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Managerial economics strategy by m perloff and brander chapter 17 global business

Chapter 17
Global Business


Table of Contents


17.1 Reasons for International Trade



17.2 Exchange Rates



17.3 International Trade Policies



17.4 Multinational Enterprises




17.5 Outsourcing

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Introduction


Managerial Problem
– Business is global. Wheat and Rolls Royce cars are examples of it.
– How does the price of wheat or a Rolls Royce change in response to a
change in exchange rates? Does the change depend on the
competitiveness of the market?



Solution Approach
– We need to examine why firms and countries participate in international
trade, and how trade policies about taxes affects managerial decisions on
investment and outsourcing.



Empirical Methods
– International trade depends on comparative advantage and prices affected
by exchange rates.
– Trade policies include tariffs and quotas to restricts imports, and subsidies
to encourage exports.
– Differentials in taxes, exchange rates, and outsourcing conditions affect
multinational enterprises’ investment decisions.

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17.1 Reasons for International
Trade
• Comparative Advantage Reason
– Comparative advantage: the ability to produce a good or service at lower
opportunity cost than other countries
– Suppose that the U.S. and Japan do not trade and each country is in
competitive equilibrium (p = MC). The U.S. produces and sells a bag of rice
for $1 and a silk scarf for $10 (10 rice bags = 1 scarf). Japan produces and
sells a bag of rice for ¥200 and a scarf for ¥1,000 (5 rice bags= 1 scarf). The
opportunity cost of scarves is lower in Japan, and the opportunity cost of rice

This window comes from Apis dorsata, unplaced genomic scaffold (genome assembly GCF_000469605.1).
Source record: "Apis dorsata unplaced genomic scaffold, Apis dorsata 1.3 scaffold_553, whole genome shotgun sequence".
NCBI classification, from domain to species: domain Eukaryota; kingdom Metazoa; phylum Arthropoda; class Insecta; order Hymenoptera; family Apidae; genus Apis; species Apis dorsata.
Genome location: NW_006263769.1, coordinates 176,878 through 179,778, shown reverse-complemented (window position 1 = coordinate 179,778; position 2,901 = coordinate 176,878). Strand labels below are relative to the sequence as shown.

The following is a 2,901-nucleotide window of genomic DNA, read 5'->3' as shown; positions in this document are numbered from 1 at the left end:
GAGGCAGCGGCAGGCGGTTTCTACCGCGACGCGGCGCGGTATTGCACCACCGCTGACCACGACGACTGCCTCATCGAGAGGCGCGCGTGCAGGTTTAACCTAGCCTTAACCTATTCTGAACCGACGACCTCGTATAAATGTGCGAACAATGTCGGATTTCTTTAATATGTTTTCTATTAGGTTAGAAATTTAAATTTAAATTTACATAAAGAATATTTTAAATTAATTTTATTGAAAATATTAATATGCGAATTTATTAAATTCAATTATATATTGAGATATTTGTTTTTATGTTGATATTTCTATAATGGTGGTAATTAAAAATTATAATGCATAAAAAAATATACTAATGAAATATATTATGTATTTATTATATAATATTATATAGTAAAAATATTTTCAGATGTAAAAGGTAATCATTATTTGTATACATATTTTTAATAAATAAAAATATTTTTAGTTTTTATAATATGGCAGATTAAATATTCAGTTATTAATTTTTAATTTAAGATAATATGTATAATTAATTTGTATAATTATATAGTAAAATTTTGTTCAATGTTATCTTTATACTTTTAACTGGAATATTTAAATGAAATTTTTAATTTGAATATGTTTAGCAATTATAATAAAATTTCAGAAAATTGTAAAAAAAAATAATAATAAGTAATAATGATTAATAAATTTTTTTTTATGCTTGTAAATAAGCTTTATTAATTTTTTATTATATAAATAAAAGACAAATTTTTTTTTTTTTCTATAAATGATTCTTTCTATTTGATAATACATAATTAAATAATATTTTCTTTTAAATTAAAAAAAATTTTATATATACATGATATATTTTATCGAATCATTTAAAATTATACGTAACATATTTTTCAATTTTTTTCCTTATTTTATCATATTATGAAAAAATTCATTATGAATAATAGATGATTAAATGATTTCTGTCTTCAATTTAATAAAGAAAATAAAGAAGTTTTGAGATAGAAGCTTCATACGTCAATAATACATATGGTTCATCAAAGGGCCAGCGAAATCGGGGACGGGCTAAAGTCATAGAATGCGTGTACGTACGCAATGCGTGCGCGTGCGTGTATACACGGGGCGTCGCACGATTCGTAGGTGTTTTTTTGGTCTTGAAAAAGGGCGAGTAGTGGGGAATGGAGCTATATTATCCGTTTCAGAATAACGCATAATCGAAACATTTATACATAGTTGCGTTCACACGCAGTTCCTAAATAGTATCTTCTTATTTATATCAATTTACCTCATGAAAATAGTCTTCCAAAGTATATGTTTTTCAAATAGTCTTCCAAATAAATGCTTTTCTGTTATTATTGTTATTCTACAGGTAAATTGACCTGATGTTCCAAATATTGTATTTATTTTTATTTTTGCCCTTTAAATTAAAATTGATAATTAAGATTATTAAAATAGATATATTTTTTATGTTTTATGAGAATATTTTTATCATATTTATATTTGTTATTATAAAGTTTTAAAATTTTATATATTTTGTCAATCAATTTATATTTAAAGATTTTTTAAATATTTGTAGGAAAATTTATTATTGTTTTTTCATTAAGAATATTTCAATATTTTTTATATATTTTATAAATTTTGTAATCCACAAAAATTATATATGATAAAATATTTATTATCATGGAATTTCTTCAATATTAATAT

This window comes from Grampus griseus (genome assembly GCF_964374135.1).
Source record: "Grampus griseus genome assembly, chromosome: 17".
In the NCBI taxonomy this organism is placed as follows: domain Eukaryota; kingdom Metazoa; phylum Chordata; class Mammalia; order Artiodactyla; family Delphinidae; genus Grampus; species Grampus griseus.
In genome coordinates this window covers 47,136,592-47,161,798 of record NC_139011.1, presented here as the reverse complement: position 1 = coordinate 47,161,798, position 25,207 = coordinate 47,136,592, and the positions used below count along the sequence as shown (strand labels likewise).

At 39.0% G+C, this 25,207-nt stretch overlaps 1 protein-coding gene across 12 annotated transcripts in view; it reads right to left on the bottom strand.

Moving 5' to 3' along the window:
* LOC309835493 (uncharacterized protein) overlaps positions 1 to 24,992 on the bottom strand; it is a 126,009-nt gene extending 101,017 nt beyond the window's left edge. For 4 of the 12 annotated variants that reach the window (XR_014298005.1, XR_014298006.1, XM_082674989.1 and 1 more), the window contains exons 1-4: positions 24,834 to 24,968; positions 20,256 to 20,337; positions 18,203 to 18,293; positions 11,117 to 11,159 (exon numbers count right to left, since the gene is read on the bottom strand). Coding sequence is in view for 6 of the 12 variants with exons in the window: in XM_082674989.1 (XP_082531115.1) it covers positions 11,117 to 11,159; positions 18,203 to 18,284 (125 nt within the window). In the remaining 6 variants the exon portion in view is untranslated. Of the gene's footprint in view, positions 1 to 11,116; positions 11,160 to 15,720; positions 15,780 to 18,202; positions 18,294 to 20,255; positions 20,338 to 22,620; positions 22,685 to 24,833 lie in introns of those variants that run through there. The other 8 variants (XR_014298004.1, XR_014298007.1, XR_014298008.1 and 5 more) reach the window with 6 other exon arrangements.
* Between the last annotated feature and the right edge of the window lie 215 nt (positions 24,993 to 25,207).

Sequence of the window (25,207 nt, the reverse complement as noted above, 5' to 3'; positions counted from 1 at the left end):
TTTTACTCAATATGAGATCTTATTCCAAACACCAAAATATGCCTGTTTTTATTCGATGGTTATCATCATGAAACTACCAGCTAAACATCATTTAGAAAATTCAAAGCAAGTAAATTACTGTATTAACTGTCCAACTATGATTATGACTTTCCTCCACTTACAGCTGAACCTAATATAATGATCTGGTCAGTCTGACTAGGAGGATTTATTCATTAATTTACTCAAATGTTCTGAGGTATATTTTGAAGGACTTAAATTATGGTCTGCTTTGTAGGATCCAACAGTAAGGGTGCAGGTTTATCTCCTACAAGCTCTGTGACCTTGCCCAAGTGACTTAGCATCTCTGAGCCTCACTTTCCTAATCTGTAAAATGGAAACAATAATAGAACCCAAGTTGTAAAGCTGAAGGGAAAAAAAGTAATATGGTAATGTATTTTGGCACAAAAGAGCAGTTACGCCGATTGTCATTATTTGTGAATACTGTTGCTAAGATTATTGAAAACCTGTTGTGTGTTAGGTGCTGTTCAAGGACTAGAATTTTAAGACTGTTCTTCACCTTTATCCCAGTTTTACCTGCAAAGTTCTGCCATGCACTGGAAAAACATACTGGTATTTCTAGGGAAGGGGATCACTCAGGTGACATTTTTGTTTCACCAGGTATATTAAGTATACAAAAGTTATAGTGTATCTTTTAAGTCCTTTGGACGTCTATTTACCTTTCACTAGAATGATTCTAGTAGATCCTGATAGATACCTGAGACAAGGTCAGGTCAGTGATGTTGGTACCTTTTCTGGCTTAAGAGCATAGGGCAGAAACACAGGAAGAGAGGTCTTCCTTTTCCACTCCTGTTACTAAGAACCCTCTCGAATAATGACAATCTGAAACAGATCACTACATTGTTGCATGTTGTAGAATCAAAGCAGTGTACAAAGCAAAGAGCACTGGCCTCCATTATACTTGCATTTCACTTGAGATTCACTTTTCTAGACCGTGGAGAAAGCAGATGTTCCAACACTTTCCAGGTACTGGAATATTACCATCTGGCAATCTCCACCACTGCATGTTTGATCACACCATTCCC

is lower in the U.S.

• Comparative Advantage and Gains from Trade
– In the U.S. and Japan example, the U.S. has a comparative advantage in
producing rice and Japan has a comparative advantage in producing
scarves.
– In the absence of transportation costs, both countries could gain if the U.S.
shipped rice to Japan and Japan shipped scarves to the U.S. If the U.S. could
produce 1 scarf less and increase 10 rice bags, and Japan could produce 5
rice bags less and have 1 extra scarf, both countries could produce the
same number of scarves and have 5 extra bags of rice.
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17.1 Reasons for International
Trade
• Intra-firm Trade Reason
– Intra-firm trade: a single firm is on both sides of an international transaction.
It exports the output from its operation in one country to an affiliated
business unit in another country. About one-third of world trade is intra-firm
trade.
– General Electric (GE), has production facilities in many countries, including
Hungary and Romania. To produce a refrigerator, GE must manufacture the
basic parts and assemble those parts into a finished product. So, GE may
take advantage of intra-firm trade to reduce costs and maximize profits.

• Gains from Intra-firm Trade
– Productivity information per day: A Hungarian worker can produce parts for 4
refrigerators or can assemble 4 refrigerators. A Romanian worker can
produce parts for 2 refrigerators or can assemble 1 refrigerator.
– Opportunity cost and comparative advantage: The Romanian plant has
comparative advantage in assembly (lower opportunity cost) and the
Hungarian plant has comparative advantage in parts.
– Intra-firm trade: The Romanian plant should assemble refrigerators and the
Hungarian plant should manufacture parts.

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17.1 Reasons for International
Trade
• Increasing Returns to Scale Reason
– Increasing returns to scale (IRS) production function: if all inputs are
doubled, the resulting output more than doubles. Thus, all else the same,
having one IRS plant produce a given amount of output is less costly than
spreading the production over two IRS plants.

• Gains from IRS
– Production information: GE’s production function exhibits IRS, so that
doubling labor triples output. GE has two plants in Hungary, each with 50
workers. Operating independently, each plant can produce 200
refrigerators.
– Gains from IRS: Given IRS production function, GE may close one plant and
reallocate all 100 workers in only one facility. Output will triple up to 600
units.